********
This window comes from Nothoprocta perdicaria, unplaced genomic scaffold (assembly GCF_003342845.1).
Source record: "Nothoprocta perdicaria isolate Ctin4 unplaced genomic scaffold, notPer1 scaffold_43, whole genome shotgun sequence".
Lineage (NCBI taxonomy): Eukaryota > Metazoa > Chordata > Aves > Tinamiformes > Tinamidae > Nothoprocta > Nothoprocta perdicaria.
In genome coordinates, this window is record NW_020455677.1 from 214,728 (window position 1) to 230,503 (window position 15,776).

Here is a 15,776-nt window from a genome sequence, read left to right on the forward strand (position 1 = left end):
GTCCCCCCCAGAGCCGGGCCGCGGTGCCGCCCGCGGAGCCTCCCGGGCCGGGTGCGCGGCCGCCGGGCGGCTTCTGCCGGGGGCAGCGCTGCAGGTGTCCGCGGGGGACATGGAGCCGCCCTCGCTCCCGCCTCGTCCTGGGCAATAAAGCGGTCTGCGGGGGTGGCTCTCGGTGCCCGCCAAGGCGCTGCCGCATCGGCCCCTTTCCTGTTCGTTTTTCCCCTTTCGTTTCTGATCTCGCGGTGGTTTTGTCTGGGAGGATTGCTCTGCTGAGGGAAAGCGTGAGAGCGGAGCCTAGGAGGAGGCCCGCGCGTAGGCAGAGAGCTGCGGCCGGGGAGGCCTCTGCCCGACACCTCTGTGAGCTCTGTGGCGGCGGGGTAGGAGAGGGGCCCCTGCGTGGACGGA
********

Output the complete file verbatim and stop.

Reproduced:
This window comes from Nothoprocta perdicaria, unplaced genomic scaffold (assembly GCF_003342845.1).
Source record: "Nothoprocta perdicaria isolate Ctin4 unplaced genomic scaffold, notPer1 scaffold_43, whole genome shotgun sequence".
Lineage (NCBI taxonomy): Eukaryota > Metazoa > Chordata > Aves > Tinamiformes > Tinamidae > Nothoprocta > Nothoprocta perdicaria.
In genome coordinates, this window is record NW_020455677.1 from 214,728 (window position 1) to 230,503 (window position 15,776).

Here is a 15,776-nt window from a genome sequence, read left to right on the forward strand (position 1 = left end):
GTCCCCCCCAGAGCCGGGCCGCGGTGCCGCCCGCGGAGCCTCCCGGGCCGGGTGCGCGGCCGCCGGGCGGCTTCTGCCGGGGGCAGCGCTGCAGGTGTCCGCGGGGGACATGGAGCCGCCCTCGCTCCCGCCTCGTCCTGGGCAATAAAGCGGTCTGCGGGGGTGGCTCTCGGTGCCCGCCAAGGCGCTGCCGCATCGGCCCCTTTCCTGTTCGTTTTTCCCCTTTCGTTTCTGATCTCGCGGTGGTTTTGTCTGGGAGGATTGCTCTGCTGAGGGAAAGCGTGAGAGCGGAGCCTAGGAGGAGGCCCGCGCGTAGGCAGAGAGCTGCGGCCGGGGAGGCCTCTGCCCGACACCTCTGTGAGCTCTGTGGCGGCGGGGTAGGAGAGGGGCCCCTGCGTGGACGGA